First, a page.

Teaching and Learning in Trinidad & Tobago, 2015 (Photo Credit: Marlon James)
STEP 1: Students begin each class by receiving an All Angles prompt: this can be any piece of text, such as a photograph or question (see the below example). The All Angles prompt introduces the central topic or issue of the lesson.
STEP 2: Students record thoughts, questions, images, and feelings that respond to the prompt. When introducing this frame, teacher models divergent thinking aloud and records ideas from all learners visually, on a whiteboard or projected screen. With time and practice, teacher can reduce time for modeling.
STEP 3: Students engage with different inquiry-based learning experiences that develop many dimensions of the central topic or issue from All Angles. New ideas, insights and texts are explored.
STEP 4: Students end class with the My Angle reflection, which the teacher also models when first introducing the frame. This reflection allows students to take into account the many different ideas that were presented during the lesson and to synthesize their own understanding.
Example of an All Angles prompt in the form of a question.
STEP 1: Students begin each class by receiving an open-ended Springboard question, such as ‘What makes a good leader?’ The Springboard question launches the class inquiry.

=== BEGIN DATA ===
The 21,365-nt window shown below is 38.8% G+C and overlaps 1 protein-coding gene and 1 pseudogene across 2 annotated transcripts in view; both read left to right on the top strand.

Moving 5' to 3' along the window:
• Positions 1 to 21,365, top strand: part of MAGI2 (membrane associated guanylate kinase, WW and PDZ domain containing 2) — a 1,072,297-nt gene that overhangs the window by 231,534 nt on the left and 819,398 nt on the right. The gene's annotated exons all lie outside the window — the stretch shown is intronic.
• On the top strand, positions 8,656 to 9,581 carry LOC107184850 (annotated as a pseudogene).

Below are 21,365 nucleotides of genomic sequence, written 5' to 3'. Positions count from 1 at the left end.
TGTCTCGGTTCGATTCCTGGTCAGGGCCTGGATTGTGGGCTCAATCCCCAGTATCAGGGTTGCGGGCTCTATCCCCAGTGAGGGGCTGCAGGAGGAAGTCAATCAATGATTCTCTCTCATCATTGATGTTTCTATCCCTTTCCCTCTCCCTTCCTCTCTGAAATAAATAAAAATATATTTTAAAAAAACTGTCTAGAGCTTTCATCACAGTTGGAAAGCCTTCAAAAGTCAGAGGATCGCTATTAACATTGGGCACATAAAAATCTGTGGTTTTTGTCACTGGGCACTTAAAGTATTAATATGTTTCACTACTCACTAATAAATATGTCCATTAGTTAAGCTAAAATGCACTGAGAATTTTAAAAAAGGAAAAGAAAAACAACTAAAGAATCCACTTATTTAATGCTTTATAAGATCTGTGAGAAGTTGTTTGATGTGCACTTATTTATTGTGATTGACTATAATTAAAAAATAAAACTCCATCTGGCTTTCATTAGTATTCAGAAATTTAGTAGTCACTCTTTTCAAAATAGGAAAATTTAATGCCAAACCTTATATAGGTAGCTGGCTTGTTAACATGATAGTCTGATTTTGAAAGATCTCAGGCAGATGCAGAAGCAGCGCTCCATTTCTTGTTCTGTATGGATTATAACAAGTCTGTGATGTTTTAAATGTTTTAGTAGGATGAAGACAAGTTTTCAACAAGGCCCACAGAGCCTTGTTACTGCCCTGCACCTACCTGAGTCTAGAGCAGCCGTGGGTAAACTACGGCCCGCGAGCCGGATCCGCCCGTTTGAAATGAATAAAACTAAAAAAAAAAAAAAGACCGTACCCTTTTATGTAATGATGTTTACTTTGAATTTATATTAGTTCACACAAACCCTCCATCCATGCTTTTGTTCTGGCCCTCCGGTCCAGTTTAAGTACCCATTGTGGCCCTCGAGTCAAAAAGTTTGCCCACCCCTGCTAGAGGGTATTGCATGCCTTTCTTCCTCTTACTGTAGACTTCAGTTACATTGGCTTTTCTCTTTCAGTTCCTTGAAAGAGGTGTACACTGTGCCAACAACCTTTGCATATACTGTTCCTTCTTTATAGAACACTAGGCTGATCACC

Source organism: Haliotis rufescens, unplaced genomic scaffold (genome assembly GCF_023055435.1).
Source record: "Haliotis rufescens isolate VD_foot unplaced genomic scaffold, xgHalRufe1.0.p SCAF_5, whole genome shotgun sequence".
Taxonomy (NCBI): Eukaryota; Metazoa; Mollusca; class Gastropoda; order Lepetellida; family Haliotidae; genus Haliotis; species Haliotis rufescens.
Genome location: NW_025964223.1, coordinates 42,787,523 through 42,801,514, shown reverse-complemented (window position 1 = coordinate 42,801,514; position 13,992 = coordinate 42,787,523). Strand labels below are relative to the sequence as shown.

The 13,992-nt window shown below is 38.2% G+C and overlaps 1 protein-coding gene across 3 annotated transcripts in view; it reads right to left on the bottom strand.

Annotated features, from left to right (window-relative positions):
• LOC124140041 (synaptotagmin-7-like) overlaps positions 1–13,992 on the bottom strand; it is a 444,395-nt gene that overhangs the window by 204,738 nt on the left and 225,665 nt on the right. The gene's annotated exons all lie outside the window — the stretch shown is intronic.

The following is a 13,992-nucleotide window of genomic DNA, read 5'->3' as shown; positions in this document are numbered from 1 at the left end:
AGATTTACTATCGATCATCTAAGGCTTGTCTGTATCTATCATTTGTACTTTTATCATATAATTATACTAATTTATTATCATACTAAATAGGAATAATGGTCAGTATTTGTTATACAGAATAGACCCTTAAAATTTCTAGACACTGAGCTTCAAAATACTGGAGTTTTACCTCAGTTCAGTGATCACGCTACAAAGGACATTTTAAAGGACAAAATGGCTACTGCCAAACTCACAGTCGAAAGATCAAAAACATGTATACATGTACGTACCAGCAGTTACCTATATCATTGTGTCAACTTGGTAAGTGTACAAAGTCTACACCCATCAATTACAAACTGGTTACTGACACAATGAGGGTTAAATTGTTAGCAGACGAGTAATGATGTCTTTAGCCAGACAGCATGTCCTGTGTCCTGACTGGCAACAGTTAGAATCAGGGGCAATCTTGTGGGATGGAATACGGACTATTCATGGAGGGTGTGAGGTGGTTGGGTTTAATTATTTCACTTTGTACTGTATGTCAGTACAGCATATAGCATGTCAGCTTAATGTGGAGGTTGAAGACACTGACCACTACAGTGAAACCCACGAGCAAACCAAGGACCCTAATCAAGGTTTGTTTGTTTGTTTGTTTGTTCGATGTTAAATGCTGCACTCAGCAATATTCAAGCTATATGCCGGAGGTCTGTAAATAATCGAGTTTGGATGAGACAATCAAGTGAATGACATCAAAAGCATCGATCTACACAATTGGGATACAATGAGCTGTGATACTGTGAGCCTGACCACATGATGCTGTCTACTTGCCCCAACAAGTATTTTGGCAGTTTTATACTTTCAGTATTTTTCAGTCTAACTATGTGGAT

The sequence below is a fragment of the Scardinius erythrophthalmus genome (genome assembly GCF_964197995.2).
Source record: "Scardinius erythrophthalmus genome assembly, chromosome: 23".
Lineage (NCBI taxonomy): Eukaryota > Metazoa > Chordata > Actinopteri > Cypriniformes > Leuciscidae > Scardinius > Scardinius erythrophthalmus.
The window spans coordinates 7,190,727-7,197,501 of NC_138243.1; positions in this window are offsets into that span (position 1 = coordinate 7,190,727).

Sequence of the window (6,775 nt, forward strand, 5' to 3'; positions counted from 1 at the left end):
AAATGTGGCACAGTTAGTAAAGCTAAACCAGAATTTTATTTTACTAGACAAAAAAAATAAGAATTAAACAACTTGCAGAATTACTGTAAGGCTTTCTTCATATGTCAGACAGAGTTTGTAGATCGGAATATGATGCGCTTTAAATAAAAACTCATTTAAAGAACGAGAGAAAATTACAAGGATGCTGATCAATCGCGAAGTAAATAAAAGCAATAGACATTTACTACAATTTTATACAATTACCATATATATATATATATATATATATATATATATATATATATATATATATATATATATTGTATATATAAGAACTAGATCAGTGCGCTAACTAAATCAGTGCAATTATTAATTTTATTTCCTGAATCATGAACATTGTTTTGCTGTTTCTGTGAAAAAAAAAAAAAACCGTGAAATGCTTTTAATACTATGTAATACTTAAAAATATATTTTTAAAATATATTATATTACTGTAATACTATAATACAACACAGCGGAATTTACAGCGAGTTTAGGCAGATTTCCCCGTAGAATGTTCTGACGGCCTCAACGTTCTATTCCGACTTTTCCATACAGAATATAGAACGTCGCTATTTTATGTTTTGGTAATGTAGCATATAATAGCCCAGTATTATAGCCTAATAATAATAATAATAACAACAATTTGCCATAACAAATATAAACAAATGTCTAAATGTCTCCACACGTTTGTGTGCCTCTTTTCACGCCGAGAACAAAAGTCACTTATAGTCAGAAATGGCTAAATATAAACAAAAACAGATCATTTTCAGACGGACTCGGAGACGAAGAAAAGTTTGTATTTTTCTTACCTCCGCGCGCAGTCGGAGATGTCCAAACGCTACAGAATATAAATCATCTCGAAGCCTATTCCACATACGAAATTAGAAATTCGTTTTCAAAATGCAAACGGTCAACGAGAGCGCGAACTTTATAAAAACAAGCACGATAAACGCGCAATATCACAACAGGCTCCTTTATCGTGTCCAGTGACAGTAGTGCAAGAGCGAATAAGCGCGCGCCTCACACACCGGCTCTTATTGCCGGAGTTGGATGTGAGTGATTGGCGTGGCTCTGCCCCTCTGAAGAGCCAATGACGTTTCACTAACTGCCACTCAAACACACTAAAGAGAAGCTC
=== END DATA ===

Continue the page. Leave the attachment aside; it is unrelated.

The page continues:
STEP 2: Students respond to the question on post-its with as many answers as they can possibly think of. When introducing this framework, the teacher models divergent thinking on the whiteboard or projected screen.
STEP 3: Students share their most creative, exciting ideas with one another.
STEP 4: Students engage with learning experiences related to the central Springboard question.
STEP 5: The lesson ends with the Landing Reflection – students respond to the Springboard question again, but this time, they converge on one special idea or insight they gained over the lesson. When introducing this frame, the teacher models the Landing Reflection aloud with the class.
Springboard/Landing Method visualized with acrylic and sharpie on acetate
STEP 1: Students receive a literary text on a page with large empty margins.
STEP 2: Read the text together as a class three times. Students underline key words in the text and record images, thoughts and questions in the margins.
STEP 3: Students share their key words and a word bank is created on the whiteboard. Students share general ideas about the message/meaning of the text.
STEP 3: Students review their underlined words and select three that they deem most important.
STEP 4: Students choose colours to represent their key words.
STEP 5: Students share their choices with one another and explore the reasons for colour choices. Students can also recognize diverse interpretations of colour and corresponding meaning.
STEP 6: Students can use their three colours to create an artistic expression of the text.
In the Present Green (2010), mixed-media on canvas